Homer Plessy is one of many American heroes with ties to New Orleans. We have a school bearing his namesake, and his contributions to civil rights are celebrated in New Orleans as well as around the entire nation.
As part of our St. Louis #1 Cemetery Tour, we visit his tomb, one of many tombs of historical figures with New Orleans ties.
Plessy was born into a mixed-race family on March 17, 1862, here in New Orleans, Louisiana. For all intents and purposes at the time, his family was considered “white.” However, because his great-grandmother was black, he identified correctly as 1/8th black—which was gutsy in and of itself considering the deep racial issues that plagued the south post-Civil War.
Plessy became a social activist early in his life, working to reform the racism in the New Orleans public school system in the late 1880’s.
In 1890 Louisiana passed the “Separate Car Act,” (also called the “Withdraw Car Act”) among other laws segregating blacks and whites in the state. This was in response to Louisiana trying to comply with post-war Reconstruction regulations which aimed to enforce equality among all people, with its desire to remain segregated. This particular act barred people of color from riding in the same streetcar carriages as whites. It was an act of “separate, but equal.”
In 1891, The Citizens’ Committee to Test the Constitutionality of the Separate Car Law formed to test the constitutionality of the Separate Car Act. They first attempted to have a black man, Daniel Desdunes, ride the railroad in a whites-only car from Louisiana to Montgomery, Alabama. Because the Separate Car Act did not apply to interstate travel, nothing happened.
A year later, the 30-year old Plessy heightened is activism and worked alongside the Citizens’ Committee to start the test of the racist act. He bought a ticket on the East Louisiana Railroad for a trip within the state and purposely sat in the whites-only section of the train. He made it a point to state to the conductor that he was 1/8th black—which was considered non-white all the same in segregated Louisiana.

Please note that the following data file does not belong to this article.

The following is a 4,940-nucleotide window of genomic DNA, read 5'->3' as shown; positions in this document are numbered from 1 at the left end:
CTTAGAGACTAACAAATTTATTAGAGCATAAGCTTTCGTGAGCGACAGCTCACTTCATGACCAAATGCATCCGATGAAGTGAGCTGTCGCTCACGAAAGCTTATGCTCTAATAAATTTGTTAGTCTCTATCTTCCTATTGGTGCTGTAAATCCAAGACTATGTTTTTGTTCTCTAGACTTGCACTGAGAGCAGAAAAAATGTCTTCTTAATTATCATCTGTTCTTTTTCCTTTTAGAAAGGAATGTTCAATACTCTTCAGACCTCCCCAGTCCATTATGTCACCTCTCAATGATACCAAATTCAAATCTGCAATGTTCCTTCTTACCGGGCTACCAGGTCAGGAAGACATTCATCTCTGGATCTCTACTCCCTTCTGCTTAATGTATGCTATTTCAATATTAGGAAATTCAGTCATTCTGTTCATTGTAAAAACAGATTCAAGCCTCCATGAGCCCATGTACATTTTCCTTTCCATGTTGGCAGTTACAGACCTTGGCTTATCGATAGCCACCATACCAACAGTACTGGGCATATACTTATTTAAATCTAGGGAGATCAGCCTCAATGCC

Plessy got kicked off the train, jailed for the night, and fined $500—Which was the goal.
Working within the court system, he protested that his rights under the 13th and 14th Amendments to the US Constitution were being violated. The case was known as “Plessy v. Ferguson” (Ferguson was the presiding judge of the lower court.) He was found guilty initially, but the case made it all the way to the Supreme Court in 1896.
What many may not know is that Plessy’s case in the Supreme Court actually upheld racial segregation, as long as non-whites were afforded facilities of “equal quality.” However, over the many decades after this decision, this case was used as a linchpin for other cases that eventually helped erode segregation in the United States, and especially The South.
If you want to see a part of history, Unique NOLA Tours can help! For starters, our St. Louis #1 Cemetery Tour will take you to Homer Plessy’s tomb, where you’ll learn more about him and his place in American history.
As well, with a 10-minute drive from the cemetery, you can visit the location in New Orleans where Plessy was stopped and arrested on the train. We’ll show you the way.
We at Unique NOLA take pride in the research and historical accuracy of our tours, and we think you’ll appreciate the variety of ways we present New Orleans history with our tours. Join us today for a walking tour of New Orleans!